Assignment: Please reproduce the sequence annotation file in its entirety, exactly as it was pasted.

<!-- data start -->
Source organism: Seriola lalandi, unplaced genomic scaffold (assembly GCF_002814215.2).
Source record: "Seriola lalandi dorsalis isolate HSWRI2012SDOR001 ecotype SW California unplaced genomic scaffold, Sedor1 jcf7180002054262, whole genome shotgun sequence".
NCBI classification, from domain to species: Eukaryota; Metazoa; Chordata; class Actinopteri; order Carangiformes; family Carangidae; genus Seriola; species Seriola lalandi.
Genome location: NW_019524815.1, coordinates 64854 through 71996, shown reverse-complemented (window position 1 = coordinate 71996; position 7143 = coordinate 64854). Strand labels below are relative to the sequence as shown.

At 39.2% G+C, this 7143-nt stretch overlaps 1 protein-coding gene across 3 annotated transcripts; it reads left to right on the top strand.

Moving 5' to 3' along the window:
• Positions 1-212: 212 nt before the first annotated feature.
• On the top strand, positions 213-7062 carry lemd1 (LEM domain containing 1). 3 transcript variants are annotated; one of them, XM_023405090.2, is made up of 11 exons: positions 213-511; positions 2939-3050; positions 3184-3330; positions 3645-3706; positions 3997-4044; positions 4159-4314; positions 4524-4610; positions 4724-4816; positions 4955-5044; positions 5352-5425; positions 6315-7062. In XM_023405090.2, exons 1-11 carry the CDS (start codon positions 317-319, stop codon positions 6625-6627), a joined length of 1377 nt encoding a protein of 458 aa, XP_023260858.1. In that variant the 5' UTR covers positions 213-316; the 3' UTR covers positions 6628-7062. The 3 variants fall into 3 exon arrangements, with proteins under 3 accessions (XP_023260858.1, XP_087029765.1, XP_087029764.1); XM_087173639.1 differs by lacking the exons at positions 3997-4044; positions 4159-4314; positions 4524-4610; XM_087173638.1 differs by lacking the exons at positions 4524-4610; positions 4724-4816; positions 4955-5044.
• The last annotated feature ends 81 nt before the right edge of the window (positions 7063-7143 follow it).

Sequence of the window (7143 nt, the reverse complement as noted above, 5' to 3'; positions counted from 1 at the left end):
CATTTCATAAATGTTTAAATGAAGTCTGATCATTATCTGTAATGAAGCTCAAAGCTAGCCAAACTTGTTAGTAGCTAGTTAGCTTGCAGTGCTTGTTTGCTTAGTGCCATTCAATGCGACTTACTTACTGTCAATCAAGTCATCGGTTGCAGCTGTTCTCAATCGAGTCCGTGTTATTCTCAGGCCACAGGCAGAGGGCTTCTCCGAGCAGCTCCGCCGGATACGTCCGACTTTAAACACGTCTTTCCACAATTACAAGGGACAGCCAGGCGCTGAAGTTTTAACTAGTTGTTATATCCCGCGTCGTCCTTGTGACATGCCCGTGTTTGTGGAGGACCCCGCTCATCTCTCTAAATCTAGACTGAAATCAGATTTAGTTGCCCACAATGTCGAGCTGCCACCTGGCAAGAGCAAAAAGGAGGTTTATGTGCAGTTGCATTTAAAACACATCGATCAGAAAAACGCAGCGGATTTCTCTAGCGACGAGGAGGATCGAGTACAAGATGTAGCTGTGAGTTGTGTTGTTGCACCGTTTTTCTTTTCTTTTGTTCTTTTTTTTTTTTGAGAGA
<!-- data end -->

Source organism: Seriola lalandi, unplaced genomic scaffold (assembly GCF_002814215.2).
Source record: "Seriola lalandi dorsalis isolate HSWRI2012SDOR001 ecotype SW California unplaced genomic scaffold, Sedor1 jcf7180002054262, whole genome shotgun sequence".
NCBI classification, from domain to species: Eukaryota; Metazoa; Chordata; class Actinopteri; order Carangiformes; family Carangidae; genus Seriola; species Seriola lalandi.
Genome location: NW_019524815.1, coordinates 64854 through 71996, shown reverse-complemented (window position 1 = coordinate 71996; position 7143 = coordinate 64854). Strand labels below are relative to the sequence as shown.

At 39.2% G+C, this 7143-nt stretch overlaps 1 protein-coding gene across 3 annotated transcripts; it reads left to right on the top strand.

Moving 5' to 3' along the window:
• Positions 1-212: 212 nt before the first annotated feature.
• On the top strand, positions 213-7062 carry lemd1 (LEM domain containing 1). 3 transcript variants are annotated; one of them, XM_023405090.2, is made up of 11 exons: positions 213-511; positions 2939-3050; positions 3184-3330; positions 3645-3706; positions 3997-4044; positions 4159-4314; positions 4524-4610; positions 4724-4816; positions 4955-5044; positions 5352-5425; positions 6315-7062. In XM_023405090.2, exons 1-11 carry the CDS (start codon positions 317-319, stop codon positions 6625-6627), a joined length of 1377 nt encoding a protein of 458 aa, XP_023260858.1. In that variant the 5' UTR covers positions 213-316; the 3' UTR covers positions 6628-7062. The 3 variants fall into 3 exon arrangements, with proteins under 3 accessions (XP_023260858.1, XP_087029765.1, XP_087029764.1); XM_087173639.1 differs by lacking the exons at positions 3997-4044; positions 4159-4314; positions 4524-4610; XM_087173638.1 differs by lacking the exons at positions 4524-4610; positions 4724-4816; positions 4955-5044.
• The last annotated feature ends 81 nt before the right edge of the window (positions 7063-7143 follow it).

Sequence of the window (7143 nt, the reverse complement as noted above, 5' to 3'; positions counted from 1 at the left end):
CATTTCATAAATGTTTAAATGAAGTCTGATCATTATCTGTAATGAAGCTCAAAGCTAGCCAAACTTGTTAGTAGCTAGTTAGCTTGCAGTGCTTGTTTGCTTAGTGCCATTCAATGCGACTTACTTACTGTCAATCAAGTCATCGGTTGCAGCTGTTCTCAATCGAGTCCGTGTTATTCTCAGGCCACAGGCAGAGGGCTTCTCCGAGCAGCTCCGCCGGATACGTCCGACTTTAAACACGTCTTTCCACAATTACAAGGGACAGCCAGGCGCTGAAGTTTTAACTAGTTGTTATATCCCGCGTCGTCCTTGTGACATGCCCGTGTTTGTGGAGGACCCCGCTCATCTCTCTAAATCTAGACTGAAATCAGATTTAGTTGCCCACAATGTCGAGCTGCCACCTGGCAAGAGCAAAAAGGAGGTTTATGTGCAGTTGCATTTAAAACACATCGATCAGAAAAACGCAGCGGATTTCTCTAGCGACGAGGAGGATCGAGTACAAGATGTAGCTGTGAGTTGTGTTGTTGCACCGTTTTTCTTTTCTTTTGTTCTTTTTTTTTTTTGAGAGA